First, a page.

Why did you become a TIP Volunteer?
I know a little of what it is like to have, in the blink of an eye, my world completely turned upside down never to be the same again - Those first few hours of shock, disbelief and and what do I do now? I am honored to be able to be there now  to help someone who is going through this similar kind of time. 


Mary S.

Patti M

When did you become a TIP volunteer?
February 2006

Why did you become a TIP volunteer?
I read a story in the newspaper about a TIP volunteer who had a very bad experience in her own trauma and didn’t want others to have that same bad experience.  I tacked the article on my bulletin board and waited until my last kid got his driver’s license so I didn’t have to taxi him around anymore, and then I called and inquired about becoming a TIP volunteer.  First questions I asked were “Was it safe? Do people really let you ‘in’?”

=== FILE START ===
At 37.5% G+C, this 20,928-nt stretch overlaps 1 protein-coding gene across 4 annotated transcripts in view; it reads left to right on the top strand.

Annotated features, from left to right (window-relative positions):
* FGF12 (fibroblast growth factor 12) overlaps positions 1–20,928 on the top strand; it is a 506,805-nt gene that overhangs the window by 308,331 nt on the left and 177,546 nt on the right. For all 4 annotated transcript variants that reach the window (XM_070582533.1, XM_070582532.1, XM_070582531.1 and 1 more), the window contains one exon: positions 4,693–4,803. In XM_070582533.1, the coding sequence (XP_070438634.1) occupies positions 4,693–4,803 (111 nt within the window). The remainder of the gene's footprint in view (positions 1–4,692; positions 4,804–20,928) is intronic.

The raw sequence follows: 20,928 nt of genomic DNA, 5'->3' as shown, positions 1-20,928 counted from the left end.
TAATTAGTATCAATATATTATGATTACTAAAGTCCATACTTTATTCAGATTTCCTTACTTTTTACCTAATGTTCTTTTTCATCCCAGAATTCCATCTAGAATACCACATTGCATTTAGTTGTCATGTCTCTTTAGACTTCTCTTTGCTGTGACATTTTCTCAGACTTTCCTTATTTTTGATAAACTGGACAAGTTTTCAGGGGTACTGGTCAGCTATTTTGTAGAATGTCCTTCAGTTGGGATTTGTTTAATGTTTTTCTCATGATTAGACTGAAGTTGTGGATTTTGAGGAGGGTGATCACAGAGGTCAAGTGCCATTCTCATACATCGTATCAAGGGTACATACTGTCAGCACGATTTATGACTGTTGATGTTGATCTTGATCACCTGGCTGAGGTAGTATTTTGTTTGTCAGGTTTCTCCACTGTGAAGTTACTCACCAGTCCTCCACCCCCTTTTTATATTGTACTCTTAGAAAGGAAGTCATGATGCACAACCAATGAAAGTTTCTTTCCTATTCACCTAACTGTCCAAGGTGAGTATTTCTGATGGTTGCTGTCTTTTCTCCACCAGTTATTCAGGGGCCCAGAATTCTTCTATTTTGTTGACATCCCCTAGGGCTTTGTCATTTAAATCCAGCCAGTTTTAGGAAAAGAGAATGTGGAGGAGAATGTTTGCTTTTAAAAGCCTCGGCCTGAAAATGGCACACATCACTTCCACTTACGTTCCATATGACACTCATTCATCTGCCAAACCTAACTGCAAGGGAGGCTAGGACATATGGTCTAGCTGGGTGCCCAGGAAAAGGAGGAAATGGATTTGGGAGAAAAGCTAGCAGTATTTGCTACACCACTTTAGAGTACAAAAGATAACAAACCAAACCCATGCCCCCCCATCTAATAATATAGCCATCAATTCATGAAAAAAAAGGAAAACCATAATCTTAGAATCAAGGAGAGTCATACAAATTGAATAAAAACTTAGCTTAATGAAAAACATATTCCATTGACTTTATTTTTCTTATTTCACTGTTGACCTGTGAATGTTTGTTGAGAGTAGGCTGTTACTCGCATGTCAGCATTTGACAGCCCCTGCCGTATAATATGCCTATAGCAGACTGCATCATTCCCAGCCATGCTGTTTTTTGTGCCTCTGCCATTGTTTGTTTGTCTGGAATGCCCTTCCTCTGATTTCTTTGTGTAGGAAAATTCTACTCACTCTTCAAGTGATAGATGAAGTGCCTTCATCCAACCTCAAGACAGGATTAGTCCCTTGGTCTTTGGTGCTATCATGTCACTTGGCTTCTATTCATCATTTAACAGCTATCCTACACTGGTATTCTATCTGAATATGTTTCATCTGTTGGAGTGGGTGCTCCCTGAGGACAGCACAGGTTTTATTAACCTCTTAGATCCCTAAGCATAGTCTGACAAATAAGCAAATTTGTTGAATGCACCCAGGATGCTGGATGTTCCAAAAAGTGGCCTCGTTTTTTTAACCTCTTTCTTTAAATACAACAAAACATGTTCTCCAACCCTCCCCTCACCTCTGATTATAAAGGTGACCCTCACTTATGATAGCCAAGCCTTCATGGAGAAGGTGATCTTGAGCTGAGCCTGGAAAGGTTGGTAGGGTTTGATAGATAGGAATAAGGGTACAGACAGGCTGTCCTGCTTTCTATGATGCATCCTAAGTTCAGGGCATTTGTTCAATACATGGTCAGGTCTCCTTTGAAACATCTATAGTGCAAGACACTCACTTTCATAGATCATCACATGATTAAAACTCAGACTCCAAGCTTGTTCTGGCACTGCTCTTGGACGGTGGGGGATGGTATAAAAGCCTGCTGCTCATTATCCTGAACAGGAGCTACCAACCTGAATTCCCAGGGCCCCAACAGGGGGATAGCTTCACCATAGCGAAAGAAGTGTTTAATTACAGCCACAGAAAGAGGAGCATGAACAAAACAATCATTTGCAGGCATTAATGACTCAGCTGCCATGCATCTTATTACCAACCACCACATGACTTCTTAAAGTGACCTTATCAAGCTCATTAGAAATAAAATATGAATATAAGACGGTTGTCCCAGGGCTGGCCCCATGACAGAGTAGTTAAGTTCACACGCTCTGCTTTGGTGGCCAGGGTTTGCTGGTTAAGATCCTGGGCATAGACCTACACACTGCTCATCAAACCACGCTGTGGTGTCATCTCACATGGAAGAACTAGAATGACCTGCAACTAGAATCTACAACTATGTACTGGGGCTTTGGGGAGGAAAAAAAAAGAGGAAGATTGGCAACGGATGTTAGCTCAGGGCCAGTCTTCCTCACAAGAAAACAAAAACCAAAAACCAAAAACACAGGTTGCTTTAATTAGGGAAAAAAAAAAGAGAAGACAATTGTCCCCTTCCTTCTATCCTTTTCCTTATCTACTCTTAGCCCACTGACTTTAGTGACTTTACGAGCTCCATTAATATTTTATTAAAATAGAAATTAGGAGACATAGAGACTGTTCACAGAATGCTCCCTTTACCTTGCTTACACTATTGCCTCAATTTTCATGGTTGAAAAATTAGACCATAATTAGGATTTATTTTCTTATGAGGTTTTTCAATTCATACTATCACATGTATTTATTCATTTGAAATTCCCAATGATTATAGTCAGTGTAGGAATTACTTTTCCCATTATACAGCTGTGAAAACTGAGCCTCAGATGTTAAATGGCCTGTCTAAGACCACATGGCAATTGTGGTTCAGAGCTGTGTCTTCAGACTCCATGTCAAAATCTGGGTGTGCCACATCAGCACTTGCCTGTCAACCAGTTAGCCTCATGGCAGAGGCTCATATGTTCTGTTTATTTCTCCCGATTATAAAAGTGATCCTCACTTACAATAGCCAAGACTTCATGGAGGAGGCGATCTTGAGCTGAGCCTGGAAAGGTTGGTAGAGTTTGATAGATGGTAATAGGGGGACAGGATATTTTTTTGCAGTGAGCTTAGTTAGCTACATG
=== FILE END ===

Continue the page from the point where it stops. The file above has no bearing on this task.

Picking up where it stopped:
What do you get out of being a TIP volunteer?
I get to be Christ-like.  I come to a call, leave my-“self” in the car and serve others.  I was worried at first about not being able to share my Christian faith on calls, but realized I am sharing my faith by walking it out.  The TIP guidelines are perfect for doing that: “leave self,” “serve everyone,” “don’t judge,” “comfort others.” The world could use a lot more of this.

What lessons have you learned as a TIP volunteer?

How to be a better listener.  I don’t have to offer advice or fix problems, but just being there and listening is a great life skill that can be used every single day. 

Patti M

Marc D.

When did you become a volunteer?
January 2013

What does being a TIP Volunteer mean to you?
Being ready to help people in our community who are going through possibly the worst times in their lives and helping them to get through it.

Why did you become a TIP Volunteer?
Basically, this can be summed up from the line in a song I recently heard; "Every day we live is a chance to give."


Marc D.